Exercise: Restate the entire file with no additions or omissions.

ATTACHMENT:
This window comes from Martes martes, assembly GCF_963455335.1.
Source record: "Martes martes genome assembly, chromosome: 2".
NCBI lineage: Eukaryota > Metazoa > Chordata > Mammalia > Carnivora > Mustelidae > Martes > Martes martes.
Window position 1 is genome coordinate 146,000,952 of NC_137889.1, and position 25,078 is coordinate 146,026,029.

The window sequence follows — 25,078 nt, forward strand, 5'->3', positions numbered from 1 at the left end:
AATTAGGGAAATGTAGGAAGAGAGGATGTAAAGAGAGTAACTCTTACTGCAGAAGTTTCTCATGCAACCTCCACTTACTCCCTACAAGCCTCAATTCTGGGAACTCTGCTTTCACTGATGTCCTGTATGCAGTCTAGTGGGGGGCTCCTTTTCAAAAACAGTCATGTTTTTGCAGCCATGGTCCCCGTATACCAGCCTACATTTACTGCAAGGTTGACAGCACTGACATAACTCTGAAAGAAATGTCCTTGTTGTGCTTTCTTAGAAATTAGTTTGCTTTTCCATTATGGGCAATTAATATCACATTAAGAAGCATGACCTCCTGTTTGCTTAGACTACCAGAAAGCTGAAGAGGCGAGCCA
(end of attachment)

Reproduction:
This window comes from Martes martes, assembly GCF_963455335.1.
Source record: "Martes martes genome assembly, chromosome: 2".
NCBI lineage: Eukaryota > Metazoa > Chordata > Mammalia > Carnivora > Mustelidae > Martes > Martes martes.
Window position 1 is genome coordinate 146,000,952 of NC_137889.1, and position 25,078 is coordinate 146,026,029.

The window sequence follows — 25,078 nt, forward strand, 5'->3', positions numbered from 1 at the left end:
AATTAGGGAAATGTAGGAAGAGAGGATGTAAAGAGAGTAACTCTTACTGCAGAAGTTTCTCATGCAACCTCCACTTACTCCCTACAAGCCTCAATTCTGGGAACTCTGCTTTCACTGATGTCCTGTATGCAGTCTAGTGGGGGGCTCCTTTTCAAAAACAGTCATGTTTTTGCAGCCATGGTCCCCGTATACCAGCCTACATTTACTGCAAGGTTGACAGCACTGACATAACTCTGAAAGAAATGTCCTTGTTGTGCTTTCTTAGAAATTAGTTTGCTTTTCCATTATGGGCAATTAATATCACATTAAGAAGCATGACCTCCTGTTTGCTTAGACTACCAGAAAGCTGAAGAGGCGAGCCA